This article was brought to you by Truestar Health: The World's Most Comprehensive Nutrition, Fitness & Healthy Lifestyle Resource
When it comes to eating fish these days, you should be aware of the nutritional pros and cons. Fish is a wonderful source of protein. It’s low in saturated fat and cold-water fish is a good source of omega-3 fatty acids. The cons of eating fish have to due with toxicity levels.
In terms of tuna, one of the most highly eaten fish sources, the concern lies with the amount of mercury present in the fish. It is estimated that mercury levels in the environment have increased three to five times in the past century due to industrial operations such as pulp and paper processing, burning garbage and fossil fuels, mining operations and releases from dental offices. Mercury is an element that is toxic in all its forms. In fish, mercury appears in the form of methyl mercury which can be very damaging to the nervous system. The effects of mercury can range from learning disorders and developmental delays to headaches, migraines, muscle aches, depression, memory loss, skin rashes and seizures. Mercury accumulation is a serious concern for pregnant or nursing mothers due to the dangerous neurological effects mercury can have on a fetus or infant.
Large predator fish which feed on smaller fish, such as swordfish, king mackerel, tilefish and shark, have a greater chance of accumulating methyl mercury because of their longer life spans. If you experience any of the above symptoms without a cause and suspect you may have higher than acceptable amounts of mercury in your system, ask your doctor to conduct a heavy metal test of your blood, urine or hair. If you test positive, follow a heavy metal detox plan under the supervision of a qualified health care practitioner.
In March 2004, the Food and Drug Administration (FDA) and the Environmental Protection Agency (EPA) announced their revised consumer advisory on fish and mercury consumption. Their recommendations are as follows:
1. Do not eat shark, swordfish, king mackerel, or tilefish because they contain high levels of mercury.
2. Eat up to 12 ounces (two average meals) a week of a variety of fish and shellfish that are lower in mercury.
Five of the most commonly eaten fish that are low in mercury include shrimp, canned light tuna, salmon, Pollock and catfish.
Another commonly eaten fish, albacore ("white") tuna has more mercury than canned light tuna. So, when choosing your two meals of fish and shellfish, you may eat up to 6 ounces (one average meal) of albacore tuna per week.
3. Check local advisories about the safety of fish caught by family and friends in your local lakes, rivers and coastal areas. If no advice is available, eat up to 6 ounces (one average meal) per week of fish you catch from local waters, but don't consume any other fish during that week.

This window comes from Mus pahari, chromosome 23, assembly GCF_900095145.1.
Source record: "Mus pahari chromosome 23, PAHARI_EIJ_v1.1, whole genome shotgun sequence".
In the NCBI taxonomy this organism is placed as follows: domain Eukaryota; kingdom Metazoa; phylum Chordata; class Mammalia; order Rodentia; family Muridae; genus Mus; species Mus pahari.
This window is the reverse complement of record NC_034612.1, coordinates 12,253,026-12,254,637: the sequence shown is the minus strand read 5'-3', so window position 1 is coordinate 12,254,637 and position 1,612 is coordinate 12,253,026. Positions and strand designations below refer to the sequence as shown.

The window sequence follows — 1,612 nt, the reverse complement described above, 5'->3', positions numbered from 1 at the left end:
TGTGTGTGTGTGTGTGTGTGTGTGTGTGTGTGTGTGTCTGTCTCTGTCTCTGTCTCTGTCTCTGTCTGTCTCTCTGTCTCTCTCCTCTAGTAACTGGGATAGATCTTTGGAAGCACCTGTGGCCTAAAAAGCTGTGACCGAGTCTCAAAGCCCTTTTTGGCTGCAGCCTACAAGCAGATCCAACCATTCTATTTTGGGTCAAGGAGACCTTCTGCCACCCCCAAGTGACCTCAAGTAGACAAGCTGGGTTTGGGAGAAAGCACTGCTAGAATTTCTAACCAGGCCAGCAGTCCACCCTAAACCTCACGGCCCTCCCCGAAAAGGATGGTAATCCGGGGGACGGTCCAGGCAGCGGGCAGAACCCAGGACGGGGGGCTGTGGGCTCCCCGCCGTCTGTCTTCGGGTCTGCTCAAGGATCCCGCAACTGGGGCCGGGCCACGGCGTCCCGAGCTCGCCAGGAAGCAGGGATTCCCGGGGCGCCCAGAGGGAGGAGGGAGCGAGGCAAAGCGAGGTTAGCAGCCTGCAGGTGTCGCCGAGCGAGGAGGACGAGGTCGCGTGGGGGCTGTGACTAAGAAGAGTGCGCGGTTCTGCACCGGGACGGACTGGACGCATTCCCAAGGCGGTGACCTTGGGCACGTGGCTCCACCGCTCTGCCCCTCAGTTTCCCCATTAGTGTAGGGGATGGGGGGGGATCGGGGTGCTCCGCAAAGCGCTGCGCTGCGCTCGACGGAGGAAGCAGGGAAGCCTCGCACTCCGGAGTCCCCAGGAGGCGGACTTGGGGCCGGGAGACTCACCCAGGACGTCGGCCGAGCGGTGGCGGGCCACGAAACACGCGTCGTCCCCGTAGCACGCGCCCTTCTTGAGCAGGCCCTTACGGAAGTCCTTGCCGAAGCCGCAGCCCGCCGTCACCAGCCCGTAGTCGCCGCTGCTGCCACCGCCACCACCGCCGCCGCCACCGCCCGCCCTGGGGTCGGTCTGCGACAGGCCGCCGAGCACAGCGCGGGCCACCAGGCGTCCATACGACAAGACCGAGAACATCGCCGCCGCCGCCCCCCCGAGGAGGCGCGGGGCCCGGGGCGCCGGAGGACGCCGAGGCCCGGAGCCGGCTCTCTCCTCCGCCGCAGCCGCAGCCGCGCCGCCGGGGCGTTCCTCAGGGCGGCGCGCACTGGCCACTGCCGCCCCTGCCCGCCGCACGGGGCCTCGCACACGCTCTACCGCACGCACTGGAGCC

What about Salmon?
In an attempt to avoid the mercury found in tuna, many fish lovers have turned to salmon as a healthy alternative. Salmon is full of protein and omega-3 heart-healthy fats. However, farmed salmon is not as healthy as was once thought. According to several recent studies, farmed salmon contains unsafe levels of dioxins and PCBs. Dioxins and PCBs are chemicals formed by unwanted by-products in a variety of industrial processes. They are found throughout the environment and fish accumulate them mostly from eating other fish and from fish feed. PCBs have not been used since the 1970s, but are still lingering because they persist in the environment for several years. Dioxins and PCBs have been linked to several serious health conditions such as liver damage, immune system suppression and developmental delay in children.
In a large-scale study reported in 2004, the average dioxin level in farm-raised salmon was 11 times higher than in wild salmon. The study also reported the average PCB levels were 36.6 parts per billion (ppb) in farm-raised salmon versus 4.75 ppb in wild salmon. It is safer to purchase “cleaner” salmon in the form of wild Atlantic salmon. I realize this option is more of a splurge, but with consumer demand and pressure, the price will soon fall. Once you eat wild Atlantic salmon in the form of fillet or smoked salmon (lox), you will benefit significantly from the lower toxic load and you will instantly notice the difference in colour, taste and texture.
While low toxic fish sources offer a good source of omega-3 fats, I also highly recommend supplementing with a fish oil supplements daily. Distilled fish oil supplements have negligible amounts of unwanted toxins and have also been shown to be beneficial for heart health, mood disorders, attention deficit disorder, depression, skin, hair and immune system. For more information, visit TrueOMEGA.
Did you like what you read? Click here to read more articles brought to you by Truestar Health: The World's Most Comprehensive Nutrition, Fitness & Healthy Lifestyle Resource